‘No such thing as atheism’
Regarding your article “Aspen real estate no longer a billionaire’s market,” I worked as a marketing-advertising designer for two prominent Roaring Fork marketing agencies whose primary clients were either Aspen realtors or developers.
Every day I would sit for hours in front of my computer immersed in the task at hand: how to ladle on the imagery and adjectives that would convey exclusivity, enclave-ivity and, indeed, divinity to the potential buyers of real estate in the Aspen area. At the end of each day, I felt my soul had been scraped bare and that there was something deeply wrong and revolting about our culture ” the way it had come to revere money and property as the primary indicator of human worth.
In the hopes of a better year and a more inclusive spirit, I would like to submit these wonderful lines from David Foster Wallace:
“There is actually no such thing as atheism. There is no such thing as not worshipping. Everybody worships. The only choice we get is what to worship. And the compelling reason for maybe choosing some sort of god or spiritual-type thing to worship ” be it JC or Allah, be it YHWH or the Wiccan Mother Goddess, or the Four Noble Truths, or some inviolable set of ethical principles ” is that pretty much anything else you worship will eat you alive. If you worship money and things, if they are where you tap real meaning in life, then you will never have enough, never feel you have enough. It’s the truth. Worship your body and beauty and sexual allure and you will always feel ugly. And when time and age start showing, you will die a million deaths before they finally grieve you. On one level, we all know this stuff already. It’s been codified as myths, proverbs, cliches, epigrams, parables; the skeleton of every great story. The whole trick is keeping the truth up front in daily consciousness.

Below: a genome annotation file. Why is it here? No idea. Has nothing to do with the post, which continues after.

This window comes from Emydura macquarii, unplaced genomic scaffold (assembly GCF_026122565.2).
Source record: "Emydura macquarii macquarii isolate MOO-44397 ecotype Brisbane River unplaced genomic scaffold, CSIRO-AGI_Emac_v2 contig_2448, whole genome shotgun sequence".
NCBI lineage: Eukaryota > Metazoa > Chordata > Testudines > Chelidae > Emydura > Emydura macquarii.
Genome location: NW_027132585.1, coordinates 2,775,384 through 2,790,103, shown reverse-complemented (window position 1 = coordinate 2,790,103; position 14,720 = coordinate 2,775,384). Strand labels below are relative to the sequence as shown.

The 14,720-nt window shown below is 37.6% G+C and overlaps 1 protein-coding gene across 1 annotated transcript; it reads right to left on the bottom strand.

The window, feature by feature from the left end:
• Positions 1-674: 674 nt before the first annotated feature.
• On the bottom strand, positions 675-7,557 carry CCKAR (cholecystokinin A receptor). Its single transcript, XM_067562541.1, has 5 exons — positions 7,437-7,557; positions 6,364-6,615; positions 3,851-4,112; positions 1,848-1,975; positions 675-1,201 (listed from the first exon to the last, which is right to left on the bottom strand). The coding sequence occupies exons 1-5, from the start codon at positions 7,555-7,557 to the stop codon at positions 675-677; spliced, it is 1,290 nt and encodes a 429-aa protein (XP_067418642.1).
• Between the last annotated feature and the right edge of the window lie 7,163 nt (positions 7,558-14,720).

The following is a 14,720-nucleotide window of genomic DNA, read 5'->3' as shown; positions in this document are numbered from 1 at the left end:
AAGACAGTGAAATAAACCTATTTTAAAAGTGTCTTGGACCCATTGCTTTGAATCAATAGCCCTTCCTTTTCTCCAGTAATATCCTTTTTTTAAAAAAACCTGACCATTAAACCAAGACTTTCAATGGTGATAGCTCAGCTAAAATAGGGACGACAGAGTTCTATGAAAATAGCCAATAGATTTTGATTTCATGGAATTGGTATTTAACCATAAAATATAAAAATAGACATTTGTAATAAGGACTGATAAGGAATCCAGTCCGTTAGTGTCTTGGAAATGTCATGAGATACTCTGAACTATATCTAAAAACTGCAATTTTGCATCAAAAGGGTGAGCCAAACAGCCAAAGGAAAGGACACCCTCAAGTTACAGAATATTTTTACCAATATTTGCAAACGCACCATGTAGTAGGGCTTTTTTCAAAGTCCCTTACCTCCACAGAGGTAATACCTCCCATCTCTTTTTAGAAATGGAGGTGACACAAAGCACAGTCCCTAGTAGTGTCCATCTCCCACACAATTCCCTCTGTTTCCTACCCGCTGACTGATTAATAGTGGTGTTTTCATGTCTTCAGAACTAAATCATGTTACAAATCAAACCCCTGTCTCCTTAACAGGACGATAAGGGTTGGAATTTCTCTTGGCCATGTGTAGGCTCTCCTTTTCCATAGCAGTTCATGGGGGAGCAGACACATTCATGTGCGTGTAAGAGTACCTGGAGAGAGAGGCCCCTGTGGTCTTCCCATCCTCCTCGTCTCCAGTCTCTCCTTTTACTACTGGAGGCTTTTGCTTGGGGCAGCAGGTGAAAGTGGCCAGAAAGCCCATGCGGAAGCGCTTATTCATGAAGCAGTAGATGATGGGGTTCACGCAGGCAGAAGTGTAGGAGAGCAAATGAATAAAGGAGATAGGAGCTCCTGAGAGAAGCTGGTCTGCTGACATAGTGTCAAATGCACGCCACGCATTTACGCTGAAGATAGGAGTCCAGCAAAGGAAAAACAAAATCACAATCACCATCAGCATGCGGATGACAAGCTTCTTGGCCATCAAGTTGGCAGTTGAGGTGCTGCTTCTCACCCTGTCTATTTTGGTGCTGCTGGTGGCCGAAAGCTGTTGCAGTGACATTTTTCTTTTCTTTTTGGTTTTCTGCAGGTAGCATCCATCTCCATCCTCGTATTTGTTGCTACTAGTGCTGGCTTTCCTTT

“Worship power, you will end up feeling weak and afraid, and you will need ever more power over others to numb you to your own fear. Worship your intellect, being seen as smart, you will end up feeling stupid, a fraud, always on the verge of being found out. But the insidious thing about these forms of worship is not that they’re evil or sinful, it’s that they’re unconscious. They are default settings.
“They’re the kind of worship you just gradually slip into, day after day, getting more and more selective about what you see and how you measure value without ever being fully aware that that’s what you’re doing.”
May you experience a meaningful, healthy and loving 2009.
Walnut Creek, Calif.
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